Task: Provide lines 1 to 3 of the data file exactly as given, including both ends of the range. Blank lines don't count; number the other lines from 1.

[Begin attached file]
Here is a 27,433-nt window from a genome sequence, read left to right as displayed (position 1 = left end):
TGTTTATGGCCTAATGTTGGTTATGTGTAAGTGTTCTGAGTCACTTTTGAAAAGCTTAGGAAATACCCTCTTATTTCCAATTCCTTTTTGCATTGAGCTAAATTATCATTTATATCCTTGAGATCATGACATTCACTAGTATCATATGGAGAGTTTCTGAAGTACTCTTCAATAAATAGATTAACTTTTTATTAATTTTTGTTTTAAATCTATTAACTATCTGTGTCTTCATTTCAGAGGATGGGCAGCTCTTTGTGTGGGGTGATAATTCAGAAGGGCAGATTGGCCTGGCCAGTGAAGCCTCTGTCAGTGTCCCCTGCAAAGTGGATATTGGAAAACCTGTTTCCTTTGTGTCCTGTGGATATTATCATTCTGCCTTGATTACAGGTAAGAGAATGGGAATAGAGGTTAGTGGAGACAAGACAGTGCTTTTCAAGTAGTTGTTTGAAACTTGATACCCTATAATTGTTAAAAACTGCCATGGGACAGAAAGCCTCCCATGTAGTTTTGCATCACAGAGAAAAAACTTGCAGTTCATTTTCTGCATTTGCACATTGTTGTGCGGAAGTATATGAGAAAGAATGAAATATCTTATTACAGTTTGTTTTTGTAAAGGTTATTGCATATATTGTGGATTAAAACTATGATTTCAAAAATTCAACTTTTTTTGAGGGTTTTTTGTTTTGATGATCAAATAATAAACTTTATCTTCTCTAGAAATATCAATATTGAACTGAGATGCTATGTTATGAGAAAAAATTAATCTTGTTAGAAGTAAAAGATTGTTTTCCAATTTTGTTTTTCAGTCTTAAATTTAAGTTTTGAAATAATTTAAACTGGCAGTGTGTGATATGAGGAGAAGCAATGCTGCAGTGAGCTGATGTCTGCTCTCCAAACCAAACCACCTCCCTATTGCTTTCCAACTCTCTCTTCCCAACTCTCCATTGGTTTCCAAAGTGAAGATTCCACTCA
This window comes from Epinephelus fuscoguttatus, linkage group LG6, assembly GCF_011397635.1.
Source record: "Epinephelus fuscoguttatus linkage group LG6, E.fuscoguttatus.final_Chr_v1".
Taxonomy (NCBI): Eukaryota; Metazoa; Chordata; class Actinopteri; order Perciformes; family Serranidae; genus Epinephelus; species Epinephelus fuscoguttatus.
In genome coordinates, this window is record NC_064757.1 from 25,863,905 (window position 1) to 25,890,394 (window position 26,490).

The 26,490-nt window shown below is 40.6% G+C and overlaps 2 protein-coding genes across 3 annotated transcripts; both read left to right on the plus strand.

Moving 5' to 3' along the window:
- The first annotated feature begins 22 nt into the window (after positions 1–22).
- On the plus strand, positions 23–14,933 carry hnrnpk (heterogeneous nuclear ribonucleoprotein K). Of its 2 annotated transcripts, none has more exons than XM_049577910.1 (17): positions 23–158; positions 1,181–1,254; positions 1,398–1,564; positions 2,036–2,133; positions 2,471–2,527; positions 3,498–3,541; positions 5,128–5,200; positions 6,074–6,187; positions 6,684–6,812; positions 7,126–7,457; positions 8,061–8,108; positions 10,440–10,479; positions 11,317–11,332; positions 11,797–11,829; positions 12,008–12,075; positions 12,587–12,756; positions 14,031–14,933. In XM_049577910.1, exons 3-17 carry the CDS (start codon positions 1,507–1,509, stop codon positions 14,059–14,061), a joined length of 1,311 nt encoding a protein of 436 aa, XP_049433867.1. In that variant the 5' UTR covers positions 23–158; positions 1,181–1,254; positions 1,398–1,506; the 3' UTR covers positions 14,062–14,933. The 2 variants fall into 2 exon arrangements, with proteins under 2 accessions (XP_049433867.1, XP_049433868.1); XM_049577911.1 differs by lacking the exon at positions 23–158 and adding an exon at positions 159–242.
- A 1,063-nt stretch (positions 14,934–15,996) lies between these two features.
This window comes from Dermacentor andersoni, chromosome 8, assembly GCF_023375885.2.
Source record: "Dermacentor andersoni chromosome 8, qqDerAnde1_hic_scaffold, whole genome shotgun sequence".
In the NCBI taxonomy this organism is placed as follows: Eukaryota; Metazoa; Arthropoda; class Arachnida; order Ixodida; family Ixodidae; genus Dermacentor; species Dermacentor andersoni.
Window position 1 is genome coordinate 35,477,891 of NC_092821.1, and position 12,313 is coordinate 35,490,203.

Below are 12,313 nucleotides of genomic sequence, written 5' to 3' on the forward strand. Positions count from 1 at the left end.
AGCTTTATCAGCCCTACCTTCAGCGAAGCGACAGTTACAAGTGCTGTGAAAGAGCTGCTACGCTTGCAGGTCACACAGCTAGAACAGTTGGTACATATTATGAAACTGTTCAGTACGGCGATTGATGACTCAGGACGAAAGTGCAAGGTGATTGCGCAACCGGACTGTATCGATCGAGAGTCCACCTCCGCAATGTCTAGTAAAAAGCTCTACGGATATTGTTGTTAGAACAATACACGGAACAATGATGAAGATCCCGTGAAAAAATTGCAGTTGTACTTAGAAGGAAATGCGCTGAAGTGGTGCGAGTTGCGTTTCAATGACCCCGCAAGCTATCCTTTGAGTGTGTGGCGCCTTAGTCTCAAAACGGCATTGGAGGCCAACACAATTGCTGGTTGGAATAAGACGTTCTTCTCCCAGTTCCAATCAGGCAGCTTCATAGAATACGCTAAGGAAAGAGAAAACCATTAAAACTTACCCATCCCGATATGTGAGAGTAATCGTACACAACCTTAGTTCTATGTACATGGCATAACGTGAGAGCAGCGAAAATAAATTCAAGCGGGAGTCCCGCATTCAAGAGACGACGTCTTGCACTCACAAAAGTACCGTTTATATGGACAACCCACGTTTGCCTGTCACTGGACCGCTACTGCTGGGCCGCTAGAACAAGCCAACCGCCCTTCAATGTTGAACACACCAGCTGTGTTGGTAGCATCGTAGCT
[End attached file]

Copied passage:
Here is a 27,433-nt window from a genome sequence, read left to right as displayed (position 1 = left end):
TGTTTATGGCCTAATGTTGGTTATGTGTAAGTGTTCTGAGTCACTTTTGAAAAGCTTAGGAAATACCCTCTTATTTCCAATTCCTTTTTGCATTGAGCTAAATTATCATTTATATCCTTGAGATCATGACATTCACTAGTATCATATGGAGAGTTTCTGAAGTACTCTTCAATAAATAGATTAACTTTTTATTAATTTTTGTTTTAAATCTATTAACTATCTGTGTCTTCATTTCAGAGGATGGGCAGCTCTTTGTGTGGGGTGATAATTCAGAAGGGCAGATTGGCCTGGCCAGTGAAGCCTCTGTCAGTGTCCCCTGCAAAGTGGATATTGGAAAACCTGTTTCCTTTGTGTCCTGTGGATATTATCATTCTGCCTTGATTACAGGTAAGAGAATGGGAATAGAGGTTAGTGGAGACAAGACAGTGCTTTTCAAGTAGTTGTTTGAAACTTGATACCCTATAATTGTTAAAAACTGCCATGGGACAGAAAGCCTCCCATGTAGTTTTGCATCACAGAGAAAAAACTTGCAGTTCATTTTCTGCATTTGCACATTGTTGTGCGGAAGTATATGAGAAAGAATGAAATATCTTATTACAGTTTGTTTTTGTAAAGGTTATTGCATATATTGTGGATTAAAACTATGATTTCAAAAATTCAACTTTTTTTGAGGGTTTTTTGTTTTGATGATCAAATAATAAACTTTATCTTCTCTAGAAATATCAATATTGAACTGAGATGCTATGTTATGAGAAAAAATTAATCTTGTTAGAAGTAAAAGATTGTTTTCCAATTTTGTTTTTCAGTCTTAAATTTAAGTTTTGAAATAATTTAAACTGGCAGTGTGTGATATGAGGAGAAGCAATGCTGCAGTGAGCTGATGTCTGCTCTCCAAACCAAACCACCTCCCTATTGCTTTCCAACTCTCTCTTCCCAACTCTCCATTGGTTTCCAAAGTGAAGATTCCACTCA
This window comes from Epinephelus fuscoguttatus, linkage group LG6, assembly GCF_011397635.1.